After we toured the Palais de la Bahia (please see Part 1 about Marrakech), our local guide, Abdul, led us through parts of the old town back to the main area of shopping in the Medina.  There were regular stores in this part – pharmacies, offices, etc.

Our guide, Najib, then explained that we now had free time to explore on our own. He pointed out where he would be with the bus to pick us up in two-hours, and again in four-hours.  Otherwise we would have to make our own way back to the hotel.

I figured two-hours to explore was plenty as I wasn’t really interested in shopping.  The haggling that is expected is not something I enjoy at all.  I was interested in getting photos of traditional products on display, and just having a look around.

Joyce (my seatmate) and I went together and roamed around the alleyways.  This medina was much more spacious than Fes, and more heavily tourist oriented.  Lots of turns and multiple levels – upstairs, downstairs – then you came out in the main square and then down another alley.  It was still early and many of the stalls were just starting to open.

It was interesting but I really don’t like the constant harassment from the vendors.  You couldn’t stop to admire something without them starting in on you to buy it.  This was the worst of the three Medinas we saw for that.   There many stalls that were “local” market type where the residents were buying their groceries and supplies, but the majority here were geared to tourists.

I did get the photos I wanted – even though every time I paused to take one someone tried to sell me something.  The guys selling t-shirts were the most annoying and aggressive – dude, I am NOT interested in an FC Barcelona t-shirt from Morocco, honestly!

So, here are the shots I got – I was going for “artistic” to show off the goods on display.  I don’t have a lot of interest in taking photos of people so crop them out if they end up in my photos.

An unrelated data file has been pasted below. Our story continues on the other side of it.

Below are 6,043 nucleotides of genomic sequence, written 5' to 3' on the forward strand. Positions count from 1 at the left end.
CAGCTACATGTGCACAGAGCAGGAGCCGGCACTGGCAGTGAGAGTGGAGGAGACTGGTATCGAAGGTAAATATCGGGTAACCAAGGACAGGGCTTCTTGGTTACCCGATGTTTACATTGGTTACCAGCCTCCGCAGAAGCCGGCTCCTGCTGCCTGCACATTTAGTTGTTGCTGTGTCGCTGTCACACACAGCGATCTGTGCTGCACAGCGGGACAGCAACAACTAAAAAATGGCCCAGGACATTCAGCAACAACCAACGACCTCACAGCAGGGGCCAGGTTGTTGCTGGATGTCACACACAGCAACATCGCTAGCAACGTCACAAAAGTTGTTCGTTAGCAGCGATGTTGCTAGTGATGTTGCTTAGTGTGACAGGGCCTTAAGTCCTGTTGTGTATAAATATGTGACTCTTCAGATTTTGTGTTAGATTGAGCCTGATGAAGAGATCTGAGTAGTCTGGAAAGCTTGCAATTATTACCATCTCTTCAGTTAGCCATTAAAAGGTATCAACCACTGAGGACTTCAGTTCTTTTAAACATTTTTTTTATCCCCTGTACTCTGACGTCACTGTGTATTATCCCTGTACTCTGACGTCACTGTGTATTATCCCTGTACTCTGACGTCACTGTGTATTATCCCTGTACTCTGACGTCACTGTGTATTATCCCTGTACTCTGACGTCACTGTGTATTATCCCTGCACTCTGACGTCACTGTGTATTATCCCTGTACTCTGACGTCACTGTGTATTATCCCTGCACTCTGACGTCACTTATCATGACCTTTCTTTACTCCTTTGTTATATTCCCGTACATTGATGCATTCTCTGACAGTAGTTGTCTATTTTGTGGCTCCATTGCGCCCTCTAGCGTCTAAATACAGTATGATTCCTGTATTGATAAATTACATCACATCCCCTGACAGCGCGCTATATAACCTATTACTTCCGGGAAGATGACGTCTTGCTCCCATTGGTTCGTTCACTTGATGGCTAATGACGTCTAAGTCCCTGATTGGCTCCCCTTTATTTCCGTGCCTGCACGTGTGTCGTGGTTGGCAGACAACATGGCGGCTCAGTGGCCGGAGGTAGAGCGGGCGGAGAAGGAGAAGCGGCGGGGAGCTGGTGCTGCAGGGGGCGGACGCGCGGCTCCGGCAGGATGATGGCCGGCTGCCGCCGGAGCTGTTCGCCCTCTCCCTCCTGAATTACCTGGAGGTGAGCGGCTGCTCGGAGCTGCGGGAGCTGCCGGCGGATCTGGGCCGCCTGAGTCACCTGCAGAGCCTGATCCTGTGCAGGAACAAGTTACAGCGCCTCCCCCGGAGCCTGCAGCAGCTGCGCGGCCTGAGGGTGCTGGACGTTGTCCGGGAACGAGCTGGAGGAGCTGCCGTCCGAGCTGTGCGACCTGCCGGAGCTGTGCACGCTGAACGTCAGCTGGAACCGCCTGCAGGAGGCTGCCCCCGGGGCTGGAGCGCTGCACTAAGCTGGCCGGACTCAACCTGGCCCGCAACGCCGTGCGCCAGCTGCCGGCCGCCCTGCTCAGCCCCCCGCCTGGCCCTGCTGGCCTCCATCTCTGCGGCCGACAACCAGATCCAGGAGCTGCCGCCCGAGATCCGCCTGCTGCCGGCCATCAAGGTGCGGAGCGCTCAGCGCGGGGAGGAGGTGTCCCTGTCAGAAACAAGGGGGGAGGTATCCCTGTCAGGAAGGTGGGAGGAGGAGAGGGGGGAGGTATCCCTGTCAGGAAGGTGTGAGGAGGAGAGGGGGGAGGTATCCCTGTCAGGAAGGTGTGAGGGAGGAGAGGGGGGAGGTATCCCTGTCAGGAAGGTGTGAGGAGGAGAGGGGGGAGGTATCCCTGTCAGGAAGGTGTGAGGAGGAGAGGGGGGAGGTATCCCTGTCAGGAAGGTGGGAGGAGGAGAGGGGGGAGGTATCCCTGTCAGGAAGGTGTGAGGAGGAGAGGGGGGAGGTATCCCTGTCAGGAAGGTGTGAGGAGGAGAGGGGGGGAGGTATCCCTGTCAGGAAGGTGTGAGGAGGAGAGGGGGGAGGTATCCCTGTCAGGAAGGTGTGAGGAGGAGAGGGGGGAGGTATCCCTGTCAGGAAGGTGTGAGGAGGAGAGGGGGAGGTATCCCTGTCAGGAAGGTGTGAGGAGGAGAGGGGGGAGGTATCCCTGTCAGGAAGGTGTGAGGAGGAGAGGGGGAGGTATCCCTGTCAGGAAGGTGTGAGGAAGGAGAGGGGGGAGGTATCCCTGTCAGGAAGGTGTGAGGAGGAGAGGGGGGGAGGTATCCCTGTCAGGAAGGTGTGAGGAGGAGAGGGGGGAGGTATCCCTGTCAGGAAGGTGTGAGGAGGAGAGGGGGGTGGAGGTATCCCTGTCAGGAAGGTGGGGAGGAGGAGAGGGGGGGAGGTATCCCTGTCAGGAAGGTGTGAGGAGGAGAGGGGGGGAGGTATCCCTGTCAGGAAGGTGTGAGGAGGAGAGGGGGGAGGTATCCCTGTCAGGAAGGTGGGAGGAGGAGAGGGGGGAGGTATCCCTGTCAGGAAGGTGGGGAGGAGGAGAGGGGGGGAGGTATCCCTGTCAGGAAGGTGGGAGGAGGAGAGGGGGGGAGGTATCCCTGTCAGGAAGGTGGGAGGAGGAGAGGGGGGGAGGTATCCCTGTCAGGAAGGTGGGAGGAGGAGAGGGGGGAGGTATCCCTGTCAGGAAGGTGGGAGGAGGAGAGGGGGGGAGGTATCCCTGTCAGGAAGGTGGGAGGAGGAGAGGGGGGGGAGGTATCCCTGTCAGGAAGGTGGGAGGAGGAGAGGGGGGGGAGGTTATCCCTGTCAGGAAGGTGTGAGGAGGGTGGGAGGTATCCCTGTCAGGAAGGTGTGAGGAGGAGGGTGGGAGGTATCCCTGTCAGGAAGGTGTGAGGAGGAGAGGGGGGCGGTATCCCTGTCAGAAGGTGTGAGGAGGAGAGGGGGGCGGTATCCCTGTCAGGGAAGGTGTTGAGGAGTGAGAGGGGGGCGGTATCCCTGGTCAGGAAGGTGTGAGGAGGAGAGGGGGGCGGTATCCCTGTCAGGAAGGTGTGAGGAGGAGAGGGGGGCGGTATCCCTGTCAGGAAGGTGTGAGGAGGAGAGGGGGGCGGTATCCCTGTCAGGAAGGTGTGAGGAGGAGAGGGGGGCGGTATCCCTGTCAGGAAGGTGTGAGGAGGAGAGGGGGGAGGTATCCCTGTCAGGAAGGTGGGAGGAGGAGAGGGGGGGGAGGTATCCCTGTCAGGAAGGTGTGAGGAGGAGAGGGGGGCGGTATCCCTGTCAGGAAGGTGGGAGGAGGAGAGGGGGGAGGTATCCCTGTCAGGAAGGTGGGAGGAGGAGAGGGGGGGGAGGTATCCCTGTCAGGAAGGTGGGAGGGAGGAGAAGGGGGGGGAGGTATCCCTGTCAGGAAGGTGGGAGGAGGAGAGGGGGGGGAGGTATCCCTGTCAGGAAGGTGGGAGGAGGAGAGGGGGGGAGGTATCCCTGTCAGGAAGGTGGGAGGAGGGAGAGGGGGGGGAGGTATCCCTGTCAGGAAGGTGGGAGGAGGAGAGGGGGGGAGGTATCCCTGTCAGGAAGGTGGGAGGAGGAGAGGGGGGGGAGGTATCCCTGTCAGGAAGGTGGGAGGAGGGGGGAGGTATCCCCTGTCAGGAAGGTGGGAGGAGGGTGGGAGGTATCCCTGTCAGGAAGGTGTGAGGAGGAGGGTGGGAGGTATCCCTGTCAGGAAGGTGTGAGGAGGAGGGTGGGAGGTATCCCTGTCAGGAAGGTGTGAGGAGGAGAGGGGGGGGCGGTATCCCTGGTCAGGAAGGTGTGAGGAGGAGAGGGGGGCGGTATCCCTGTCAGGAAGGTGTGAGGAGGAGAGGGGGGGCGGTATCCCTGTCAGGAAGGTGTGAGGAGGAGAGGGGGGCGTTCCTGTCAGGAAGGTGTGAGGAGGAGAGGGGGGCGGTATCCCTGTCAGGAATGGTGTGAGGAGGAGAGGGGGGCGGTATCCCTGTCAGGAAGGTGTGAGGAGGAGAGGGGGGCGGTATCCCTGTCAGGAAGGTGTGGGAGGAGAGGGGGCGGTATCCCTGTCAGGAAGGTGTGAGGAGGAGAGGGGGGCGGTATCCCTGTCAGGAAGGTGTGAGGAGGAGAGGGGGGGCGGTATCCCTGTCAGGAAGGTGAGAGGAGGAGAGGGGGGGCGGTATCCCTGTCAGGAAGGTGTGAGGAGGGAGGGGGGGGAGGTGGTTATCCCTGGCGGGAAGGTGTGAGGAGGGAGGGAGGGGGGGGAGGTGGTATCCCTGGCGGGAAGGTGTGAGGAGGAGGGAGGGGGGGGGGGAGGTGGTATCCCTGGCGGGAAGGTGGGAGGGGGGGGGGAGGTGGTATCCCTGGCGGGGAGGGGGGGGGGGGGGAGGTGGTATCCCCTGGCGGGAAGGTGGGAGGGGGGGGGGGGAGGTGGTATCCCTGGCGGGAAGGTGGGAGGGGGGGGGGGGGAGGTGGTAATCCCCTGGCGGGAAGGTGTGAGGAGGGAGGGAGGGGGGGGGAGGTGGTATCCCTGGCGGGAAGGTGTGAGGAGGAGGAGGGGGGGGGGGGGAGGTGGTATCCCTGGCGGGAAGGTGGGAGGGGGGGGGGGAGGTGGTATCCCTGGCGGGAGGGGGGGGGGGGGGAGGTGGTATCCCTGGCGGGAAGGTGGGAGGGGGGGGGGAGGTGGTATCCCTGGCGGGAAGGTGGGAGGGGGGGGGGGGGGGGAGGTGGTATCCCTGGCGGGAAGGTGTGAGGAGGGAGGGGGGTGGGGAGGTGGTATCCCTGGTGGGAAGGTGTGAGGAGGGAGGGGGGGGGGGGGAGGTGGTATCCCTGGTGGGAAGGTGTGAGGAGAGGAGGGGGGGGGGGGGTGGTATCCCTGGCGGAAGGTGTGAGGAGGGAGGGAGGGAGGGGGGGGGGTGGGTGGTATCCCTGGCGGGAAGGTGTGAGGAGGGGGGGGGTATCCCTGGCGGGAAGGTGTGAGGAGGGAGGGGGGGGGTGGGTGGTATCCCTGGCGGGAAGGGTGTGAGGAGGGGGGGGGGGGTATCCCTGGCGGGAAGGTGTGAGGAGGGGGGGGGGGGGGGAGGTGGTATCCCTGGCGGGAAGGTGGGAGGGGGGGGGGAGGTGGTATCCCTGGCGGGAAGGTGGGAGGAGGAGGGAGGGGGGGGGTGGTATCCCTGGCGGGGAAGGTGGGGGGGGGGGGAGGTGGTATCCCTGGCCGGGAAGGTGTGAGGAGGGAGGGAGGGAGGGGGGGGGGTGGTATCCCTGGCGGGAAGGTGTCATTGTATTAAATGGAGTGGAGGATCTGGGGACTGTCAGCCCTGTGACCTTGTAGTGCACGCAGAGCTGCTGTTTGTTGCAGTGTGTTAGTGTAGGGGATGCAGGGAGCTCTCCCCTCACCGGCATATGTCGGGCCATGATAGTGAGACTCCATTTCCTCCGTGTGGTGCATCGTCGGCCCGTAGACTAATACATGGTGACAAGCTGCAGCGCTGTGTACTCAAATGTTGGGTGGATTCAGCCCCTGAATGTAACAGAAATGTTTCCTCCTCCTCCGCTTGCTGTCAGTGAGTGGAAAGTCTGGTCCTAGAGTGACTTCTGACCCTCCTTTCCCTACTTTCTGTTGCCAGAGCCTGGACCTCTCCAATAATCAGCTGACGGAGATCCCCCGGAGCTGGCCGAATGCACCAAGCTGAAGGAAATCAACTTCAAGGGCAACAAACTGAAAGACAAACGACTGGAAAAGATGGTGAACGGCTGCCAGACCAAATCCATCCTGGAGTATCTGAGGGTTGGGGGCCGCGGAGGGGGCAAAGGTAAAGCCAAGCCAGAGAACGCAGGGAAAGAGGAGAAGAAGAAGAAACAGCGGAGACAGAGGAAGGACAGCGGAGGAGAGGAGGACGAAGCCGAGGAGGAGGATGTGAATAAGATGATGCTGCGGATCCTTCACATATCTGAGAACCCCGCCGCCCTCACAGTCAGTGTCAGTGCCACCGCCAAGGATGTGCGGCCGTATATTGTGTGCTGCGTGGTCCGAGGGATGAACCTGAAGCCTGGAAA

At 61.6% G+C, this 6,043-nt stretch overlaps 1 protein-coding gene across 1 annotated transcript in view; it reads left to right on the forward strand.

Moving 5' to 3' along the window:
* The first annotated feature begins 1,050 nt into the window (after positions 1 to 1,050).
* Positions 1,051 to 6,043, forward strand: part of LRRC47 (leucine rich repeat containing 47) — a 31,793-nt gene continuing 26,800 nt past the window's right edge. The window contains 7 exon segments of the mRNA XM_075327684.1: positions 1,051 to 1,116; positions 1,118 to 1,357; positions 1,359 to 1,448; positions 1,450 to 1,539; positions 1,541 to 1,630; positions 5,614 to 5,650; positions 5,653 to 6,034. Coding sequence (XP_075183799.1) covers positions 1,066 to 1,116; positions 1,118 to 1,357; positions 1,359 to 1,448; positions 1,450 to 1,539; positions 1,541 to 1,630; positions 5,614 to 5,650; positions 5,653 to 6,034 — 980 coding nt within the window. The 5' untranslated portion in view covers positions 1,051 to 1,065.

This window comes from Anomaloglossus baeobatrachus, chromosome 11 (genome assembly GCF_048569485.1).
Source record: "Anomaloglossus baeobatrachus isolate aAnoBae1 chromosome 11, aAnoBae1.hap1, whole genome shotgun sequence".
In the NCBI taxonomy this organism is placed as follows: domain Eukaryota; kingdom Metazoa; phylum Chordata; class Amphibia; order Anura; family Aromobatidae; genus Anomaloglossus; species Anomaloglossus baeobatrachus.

First photo is Dried Fruit.

Marrakesh Medina 1

Dates and nuts

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Spices (bottom left is ground henna powder.)

Marrakesh Medina 5

A different spice merchant – the middle bag in the front is rose buds.

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Olives and preserves.  I loved the olives in Morocco – had them at every meal.

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Fresh and dried mint.

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Ladies clothing – notice the black and gold one in the middle… look at the skirt.  Makes me think of a loose diaper?

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Shoes… lots and lots of shoes.

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Glassware – this was a gorgeous, sparkling display of silver-worked glassware.

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Brass lamps.

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Outer edge of the Medina open to the main square – notice the t-shirts?

Marrakesh medina (1)

Fruit sellers out in the main square.  The fruit looked amazing – super-sized and fresh, no wax shine on the oranges, the avocados were the size of spaghetti squash, and the strawberries were massive.Marrakesh Medina 13